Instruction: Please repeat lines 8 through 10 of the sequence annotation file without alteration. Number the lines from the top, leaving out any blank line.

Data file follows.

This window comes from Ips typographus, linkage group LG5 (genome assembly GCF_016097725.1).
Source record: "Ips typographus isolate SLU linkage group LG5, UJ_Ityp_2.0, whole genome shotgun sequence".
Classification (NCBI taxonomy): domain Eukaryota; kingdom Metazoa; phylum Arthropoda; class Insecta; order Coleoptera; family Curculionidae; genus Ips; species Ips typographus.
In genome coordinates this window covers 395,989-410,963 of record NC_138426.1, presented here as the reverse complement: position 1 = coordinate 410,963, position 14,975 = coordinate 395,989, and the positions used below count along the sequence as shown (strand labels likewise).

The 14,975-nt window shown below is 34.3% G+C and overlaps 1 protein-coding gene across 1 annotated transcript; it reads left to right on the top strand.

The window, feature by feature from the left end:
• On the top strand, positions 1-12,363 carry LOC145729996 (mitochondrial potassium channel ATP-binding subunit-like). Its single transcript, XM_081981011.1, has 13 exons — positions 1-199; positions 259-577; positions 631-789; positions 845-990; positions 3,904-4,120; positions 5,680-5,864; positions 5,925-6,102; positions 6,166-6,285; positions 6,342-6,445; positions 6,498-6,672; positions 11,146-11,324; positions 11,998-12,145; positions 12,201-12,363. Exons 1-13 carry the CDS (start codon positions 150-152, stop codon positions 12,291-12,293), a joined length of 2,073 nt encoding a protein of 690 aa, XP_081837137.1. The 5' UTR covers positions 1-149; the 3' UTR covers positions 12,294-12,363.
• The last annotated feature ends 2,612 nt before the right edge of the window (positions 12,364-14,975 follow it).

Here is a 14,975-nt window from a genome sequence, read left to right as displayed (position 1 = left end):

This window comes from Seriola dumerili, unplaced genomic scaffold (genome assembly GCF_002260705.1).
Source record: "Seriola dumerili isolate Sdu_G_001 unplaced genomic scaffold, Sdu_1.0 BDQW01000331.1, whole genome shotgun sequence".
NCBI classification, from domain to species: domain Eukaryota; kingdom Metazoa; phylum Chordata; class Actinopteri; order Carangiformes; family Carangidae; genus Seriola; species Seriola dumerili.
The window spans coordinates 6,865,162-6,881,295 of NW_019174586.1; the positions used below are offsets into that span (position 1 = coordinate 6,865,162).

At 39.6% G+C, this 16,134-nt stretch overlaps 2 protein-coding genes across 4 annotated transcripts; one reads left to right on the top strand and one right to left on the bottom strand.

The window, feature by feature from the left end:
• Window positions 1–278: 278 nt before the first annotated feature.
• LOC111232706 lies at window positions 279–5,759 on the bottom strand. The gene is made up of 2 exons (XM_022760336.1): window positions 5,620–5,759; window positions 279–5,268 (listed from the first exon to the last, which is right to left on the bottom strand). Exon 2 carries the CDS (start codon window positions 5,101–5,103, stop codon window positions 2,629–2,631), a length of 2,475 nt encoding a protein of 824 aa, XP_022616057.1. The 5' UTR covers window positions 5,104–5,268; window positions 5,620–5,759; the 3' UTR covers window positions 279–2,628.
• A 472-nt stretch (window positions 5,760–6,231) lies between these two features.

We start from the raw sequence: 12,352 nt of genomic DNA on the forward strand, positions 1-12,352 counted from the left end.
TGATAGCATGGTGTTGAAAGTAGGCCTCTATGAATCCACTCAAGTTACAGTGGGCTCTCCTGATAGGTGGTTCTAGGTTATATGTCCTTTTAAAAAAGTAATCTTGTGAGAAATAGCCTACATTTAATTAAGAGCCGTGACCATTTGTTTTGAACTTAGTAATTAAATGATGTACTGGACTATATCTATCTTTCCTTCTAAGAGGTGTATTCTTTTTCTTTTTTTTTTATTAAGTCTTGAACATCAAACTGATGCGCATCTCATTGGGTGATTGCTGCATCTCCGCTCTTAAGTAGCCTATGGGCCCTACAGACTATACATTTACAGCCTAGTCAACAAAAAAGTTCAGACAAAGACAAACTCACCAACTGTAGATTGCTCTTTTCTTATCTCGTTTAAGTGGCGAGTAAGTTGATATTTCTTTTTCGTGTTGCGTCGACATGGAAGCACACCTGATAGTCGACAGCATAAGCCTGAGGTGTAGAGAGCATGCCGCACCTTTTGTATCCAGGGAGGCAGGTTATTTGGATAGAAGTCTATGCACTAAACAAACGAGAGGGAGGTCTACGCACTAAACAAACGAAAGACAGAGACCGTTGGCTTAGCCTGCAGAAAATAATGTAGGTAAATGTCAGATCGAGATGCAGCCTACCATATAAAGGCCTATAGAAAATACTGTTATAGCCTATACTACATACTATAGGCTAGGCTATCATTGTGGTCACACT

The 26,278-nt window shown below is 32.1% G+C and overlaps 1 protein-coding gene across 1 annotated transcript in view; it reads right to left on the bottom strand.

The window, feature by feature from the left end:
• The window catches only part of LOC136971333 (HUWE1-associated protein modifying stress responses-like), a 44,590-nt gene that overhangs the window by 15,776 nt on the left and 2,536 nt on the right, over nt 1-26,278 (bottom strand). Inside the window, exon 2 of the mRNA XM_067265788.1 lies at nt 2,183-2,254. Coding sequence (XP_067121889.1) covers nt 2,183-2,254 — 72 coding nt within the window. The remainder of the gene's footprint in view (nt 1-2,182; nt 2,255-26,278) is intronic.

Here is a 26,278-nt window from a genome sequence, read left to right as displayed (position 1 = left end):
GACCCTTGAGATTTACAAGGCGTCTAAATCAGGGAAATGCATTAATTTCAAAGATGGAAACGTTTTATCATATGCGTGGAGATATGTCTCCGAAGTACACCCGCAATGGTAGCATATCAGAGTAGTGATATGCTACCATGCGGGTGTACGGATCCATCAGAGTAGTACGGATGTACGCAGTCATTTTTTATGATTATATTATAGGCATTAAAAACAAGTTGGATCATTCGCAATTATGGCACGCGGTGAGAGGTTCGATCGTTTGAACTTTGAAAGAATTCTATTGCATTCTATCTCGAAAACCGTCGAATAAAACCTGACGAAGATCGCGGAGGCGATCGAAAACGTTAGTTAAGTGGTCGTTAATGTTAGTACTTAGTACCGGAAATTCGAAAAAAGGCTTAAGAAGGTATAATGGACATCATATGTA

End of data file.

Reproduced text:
• The last annotated feature ends 2,612 nt before the right edge of the window (positions 12,364-14,975 follow it).

Here is a 14,975-nt window from a genome sequence, read left to right as displayed (position 1 = left end):

This window comes from Seriola dumerili, unplaced genomic scaffold (genome assembly GCF_002260705.1).